Dreams of the Red Planet: why it will be hard to terraform Mars

Dreams of the Red Planet: why it will be hard to terraform Mars
Dreams of the Red Planet: why it will be hard to terraform Mars
Anonim

There are many people on Earth who dream of moving to Mars and terraforming it, be it a science fiction writer, entrepreneur or inventor like Elon Musk. But what will it cost and how real are such dreams?

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In the entire universe known to us, there is only one planet on which a complex and familiar intelligent life can exist - the Earth. And although very distant worlds orbiting other stars could potentially be Earth-like and probably even inhabited, we will not be able to get closer to them anytime soon. What about the worlds in our solar system? The most attractive today is considered to be Mars, which in the past, according to scientists, was very similar to Earth. Perhaps with a little help, he could be like this again?

While the very idea of ​​terraforming Mars sounds tempting, there are many reasons for pessimism. Is this feasible with modern technology? Will the planet's natural resources be enough to transform it into a place where humans can live? Is it real at all?

Of course, Martian soil itself can be toxic, but there is a fair amount of toxic soil on Earth as well. There are only a few factors that determine what can inhabit an environment: pH, moisture content, and the ability to absorb the elements, molecules, or nutrients the environment needs versus its ability not to be poisoned by what is in it. On Earth, soil can be "cured" or rehabilitated by simple chemical solutions, and there is simply no reason to doubt that we can do something similar on Mars. And this is probably the easiest part. As soon as microorganisms appear that can thrive in Martian soil, even if it is a small fraction of what is on Earth, we will be on the right track to finding a new home.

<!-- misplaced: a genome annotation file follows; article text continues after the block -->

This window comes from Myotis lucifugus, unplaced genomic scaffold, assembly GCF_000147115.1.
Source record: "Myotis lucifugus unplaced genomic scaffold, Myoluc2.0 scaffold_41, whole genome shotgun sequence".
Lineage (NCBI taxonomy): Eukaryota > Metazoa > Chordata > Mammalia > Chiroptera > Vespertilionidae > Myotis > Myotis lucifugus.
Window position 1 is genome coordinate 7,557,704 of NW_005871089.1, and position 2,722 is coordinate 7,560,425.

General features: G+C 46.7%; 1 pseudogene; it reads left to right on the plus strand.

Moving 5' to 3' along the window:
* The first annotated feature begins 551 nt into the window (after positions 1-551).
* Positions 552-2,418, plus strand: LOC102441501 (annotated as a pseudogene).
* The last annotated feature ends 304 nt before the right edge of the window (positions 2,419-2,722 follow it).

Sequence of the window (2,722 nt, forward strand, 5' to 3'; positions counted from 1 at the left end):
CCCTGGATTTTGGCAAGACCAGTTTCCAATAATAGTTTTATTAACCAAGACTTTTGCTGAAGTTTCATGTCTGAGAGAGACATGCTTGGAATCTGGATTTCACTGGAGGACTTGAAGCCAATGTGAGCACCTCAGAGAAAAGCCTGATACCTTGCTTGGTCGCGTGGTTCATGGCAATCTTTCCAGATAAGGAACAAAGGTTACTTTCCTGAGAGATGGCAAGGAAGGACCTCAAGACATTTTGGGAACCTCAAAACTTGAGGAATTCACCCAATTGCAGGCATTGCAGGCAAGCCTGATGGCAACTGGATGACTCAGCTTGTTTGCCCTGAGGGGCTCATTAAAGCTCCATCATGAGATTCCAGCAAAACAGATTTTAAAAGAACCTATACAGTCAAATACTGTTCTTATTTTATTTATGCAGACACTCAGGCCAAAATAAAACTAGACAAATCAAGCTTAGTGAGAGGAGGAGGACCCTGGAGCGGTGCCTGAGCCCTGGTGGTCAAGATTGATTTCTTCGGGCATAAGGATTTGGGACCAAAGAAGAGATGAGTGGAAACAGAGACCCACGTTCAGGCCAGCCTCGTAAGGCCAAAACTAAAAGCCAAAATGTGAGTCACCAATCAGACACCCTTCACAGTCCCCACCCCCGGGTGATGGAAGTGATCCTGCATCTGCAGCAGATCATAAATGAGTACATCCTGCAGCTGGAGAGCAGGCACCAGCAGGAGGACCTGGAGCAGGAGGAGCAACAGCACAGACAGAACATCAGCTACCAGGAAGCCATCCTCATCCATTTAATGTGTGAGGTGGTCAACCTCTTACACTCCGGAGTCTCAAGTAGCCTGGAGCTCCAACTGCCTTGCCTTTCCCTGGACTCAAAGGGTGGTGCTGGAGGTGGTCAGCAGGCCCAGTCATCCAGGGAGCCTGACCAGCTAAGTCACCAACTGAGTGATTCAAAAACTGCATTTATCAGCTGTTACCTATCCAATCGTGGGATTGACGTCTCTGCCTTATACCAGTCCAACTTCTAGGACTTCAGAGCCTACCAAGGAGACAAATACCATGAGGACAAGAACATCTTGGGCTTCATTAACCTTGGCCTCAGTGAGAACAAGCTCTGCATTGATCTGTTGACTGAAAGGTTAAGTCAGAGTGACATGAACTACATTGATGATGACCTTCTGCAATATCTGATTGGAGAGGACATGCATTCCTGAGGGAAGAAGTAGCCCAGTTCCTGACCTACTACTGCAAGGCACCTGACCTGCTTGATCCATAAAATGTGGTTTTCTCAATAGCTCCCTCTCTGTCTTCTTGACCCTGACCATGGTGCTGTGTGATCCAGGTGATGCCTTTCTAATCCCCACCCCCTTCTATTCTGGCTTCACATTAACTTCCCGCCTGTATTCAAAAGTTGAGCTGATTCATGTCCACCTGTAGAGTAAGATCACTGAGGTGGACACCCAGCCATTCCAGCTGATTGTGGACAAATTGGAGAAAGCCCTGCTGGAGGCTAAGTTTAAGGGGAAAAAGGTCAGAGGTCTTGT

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But Mars also has a bigger problem: it's dry. It’s not that there’s no steam or ice - they’re definitely there in certain quantities. The problem is getting large volumes of water in liquid form on a regular basis. Despite the fact that Mars has salty liquid water during the day - what we see from the growth of lines on the Martian escarpments - most of the time the water is either frozen or in a gaseous state. As far as we know, liquid water is essential for life on Earth, but it is not on Mars.

The physical reason is simple: Mars' atmosphere is too thin to support liquid water on the planet's surface. Liquid water needs a certain value of atmospheric pressure: at least about 1% of what is on Earth. Mars has only about 0.7% of the Earth's atmospheric pressure, making the formation of liquid water nearly impossible. The small amount of water on Mars is due to the salinity of the surface and the fact that craters can go deeper down, where there is a little more atmosphere and pressure. If a person were left unprotected on the Martian surface, then the liquid in his body would boil, since the conditions on Mars are below the Armstrong limit.